In Armagh 2009

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Reviving an Irish Tradition: The Harp in Armagh

From the labels of Guinness bottles to the crest of the local football team, in wallets, on insignias and official shields, the harp can be seen, but only recently heard, in the twisting cobblestone streets of Armagh. Once the most prominent instrument in Ireland, the harp fell out of favor several centuries ago, and while efforts to resurrect its playing have yielded few results, thanks to the revival of traditional music in Armagh, the soft melodies of delicately plucked strings can occasionally be heard in this quiet city.

For several decades now, the playing of traditional Irish instruments has received special attention in Armagh. The founding of the Armagh Pipers Club in 1966 renewed the community’s interest in traditional music by offering the city’s youth music classes.

World-renowned harpist Patricia Daly got her start in this club as a child growing up in Armagh. When she was 16, Brian Vallely, one of the founders of the club, brought two harps to her mother's house and asked Patricia if she would be interested in learning.

Patricia had been taking piano lessons with the club since she was seven, and because the harp and piano were similar to play, the transition between instruments was a logical step. It was a step, however, the Patricia would face alone.

"There was no one teaching the harp," Patricia says, nestled into a blue velvet chair with her hands folded neatly in her lap, tucked away in a corner of the Canal Court Hotel in Newry. "The only outlet for teaching was, 'Here's the harp. See what you can do with it.'"

So, she took a chance – and somewhere between the thin wire strings and the hollow wooden frame, Patricia found her life's calling. She took her playing to the University of Limerick, where she taught herself classical harp technique and eventually earned an Master of Arts in Irish Traditional Music Performance. Patricia has faced many challenges in her effort to make a living as a professional musician of a rare instrument, but through every struggle she perseveres.

"I never give up," Patricia says. "I seem to get disheartened, but I always rise again."

Today, Patricia holds a long list of accomplishments for a self-taught musician. She's earned two teaching diplomas. She's performed in countries such as Israel, Bulgaria and France. She even played for Pope John Paul II on his visit to Ireland in the ‘70s – but despite her fame and success, Patricia remains close to Armagh.

Just a 45-minute ride by bus from Armagh, Patricia now lives in Newry. From her home she runs the Armagh Harpers’ Association, which she founded in 1996 and through which she annually organizes the Edward Bunting Festival each year.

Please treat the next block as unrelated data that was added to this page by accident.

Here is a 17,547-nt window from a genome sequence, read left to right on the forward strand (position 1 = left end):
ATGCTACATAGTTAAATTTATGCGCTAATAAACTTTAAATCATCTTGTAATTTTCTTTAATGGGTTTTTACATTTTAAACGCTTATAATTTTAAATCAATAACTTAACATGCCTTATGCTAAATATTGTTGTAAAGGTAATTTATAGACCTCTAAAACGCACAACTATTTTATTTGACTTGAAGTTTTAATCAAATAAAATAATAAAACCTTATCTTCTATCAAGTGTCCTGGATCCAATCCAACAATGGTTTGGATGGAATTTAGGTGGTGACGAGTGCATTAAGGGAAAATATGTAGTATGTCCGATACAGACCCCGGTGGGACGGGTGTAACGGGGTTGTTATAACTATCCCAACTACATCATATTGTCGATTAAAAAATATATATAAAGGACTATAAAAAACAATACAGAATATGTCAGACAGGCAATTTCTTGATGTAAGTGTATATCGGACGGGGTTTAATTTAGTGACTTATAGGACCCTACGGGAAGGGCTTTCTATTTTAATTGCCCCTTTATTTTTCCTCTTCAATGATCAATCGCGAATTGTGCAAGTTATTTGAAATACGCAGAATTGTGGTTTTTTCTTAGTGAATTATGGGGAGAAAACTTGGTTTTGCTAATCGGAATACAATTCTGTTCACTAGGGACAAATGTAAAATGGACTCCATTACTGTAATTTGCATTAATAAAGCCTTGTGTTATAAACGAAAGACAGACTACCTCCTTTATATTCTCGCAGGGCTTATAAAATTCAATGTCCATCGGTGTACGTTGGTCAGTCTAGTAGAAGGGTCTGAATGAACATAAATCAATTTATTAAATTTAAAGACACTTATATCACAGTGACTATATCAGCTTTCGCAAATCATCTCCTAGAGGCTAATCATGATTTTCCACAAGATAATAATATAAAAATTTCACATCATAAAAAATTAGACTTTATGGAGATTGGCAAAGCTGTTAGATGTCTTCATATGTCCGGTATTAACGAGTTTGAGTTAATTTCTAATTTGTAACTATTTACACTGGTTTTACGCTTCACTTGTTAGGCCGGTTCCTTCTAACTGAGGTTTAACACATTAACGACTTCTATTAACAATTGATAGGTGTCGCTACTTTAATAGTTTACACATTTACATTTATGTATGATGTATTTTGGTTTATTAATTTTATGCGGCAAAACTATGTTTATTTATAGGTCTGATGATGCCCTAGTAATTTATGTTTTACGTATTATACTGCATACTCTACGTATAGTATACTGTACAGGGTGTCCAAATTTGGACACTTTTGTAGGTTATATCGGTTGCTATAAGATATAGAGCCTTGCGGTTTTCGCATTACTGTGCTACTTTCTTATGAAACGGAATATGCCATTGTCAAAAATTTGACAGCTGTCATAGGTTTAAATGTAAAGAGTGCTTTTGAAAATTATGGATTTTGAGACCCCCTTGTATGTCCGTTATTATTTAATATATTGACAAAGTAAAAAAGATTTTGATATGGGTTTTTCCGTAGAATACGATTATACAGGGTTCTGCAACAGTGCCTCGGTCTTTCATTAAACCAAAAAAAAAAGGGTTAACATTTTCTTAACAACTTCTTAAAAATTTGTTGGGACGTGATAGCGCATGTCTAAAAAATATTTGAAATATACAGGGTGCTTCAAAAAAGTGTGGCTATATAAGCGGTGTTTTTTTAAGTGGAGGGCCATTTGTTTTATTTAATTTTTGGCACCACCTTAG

The festival, held on a weekend in May every year since 2000, honors the work of Bunting, who was born in Armagh. Patricia says that she uses the festival to raise awareness of the Irish harp and to promote its playing. Each year the schedule is full of workshops, sessions and concerts, attracting harpers from across the globe and turning Armagh into a hub for harpers.

The Harp in Armagh Today

Fast forward a generation. Little has changed from Patricia's day. Although several students in the Armagh Pipers Club play the stringed instrument, teachers are a scarcity, says Sally Walmsley-Pledl, a mother of a teenage harpist.

“It’s hard to find a teacher who understands the way a 14-year-old thinks,” Sally says. “If you’re going to teach people musical instruments, you have to find a way that holds their interest.”

Because so few instructors exist – and even fewer good instructors – teaching often operates on a student-to-student basis. Walmsley-Pledl says that her son has learned from his peers for the past few years, which is why she thinks his interest in playing the harp is waning.

“He hasn’t been taught by trained teachers, and when you’re learning an instrument it does make a difference,” Walmsely-Pledl says. “There are not many people who go on to play very well, and if they do, they’re performers.”

Patricia Daly would consider herself a performer. Patricia says she takes on about 25 to 30 pupils a year – more before the economic recession, but her first love is performing.

“I have to teach to supplement my income – the bills are there,” Patricia says. “Teaching is difficult, especially the young ones, who are showing a lack of interest.”

Patricia says that she thinks about 50 to 60 percent of her students are only there because their parents make them, but a few do take their learning further.

Emer Mallon, a 20-year-old university student from Armagh has been playing the harp for seven or eight years. Emer says that she didn't really choose the harp and that she began playing because she already played the piano.

Emer used to take lessons from Patricia, but these days she studies at a university in Derry. Because of the lack of good instructors, Emer says she has been teaching herself for the past few years.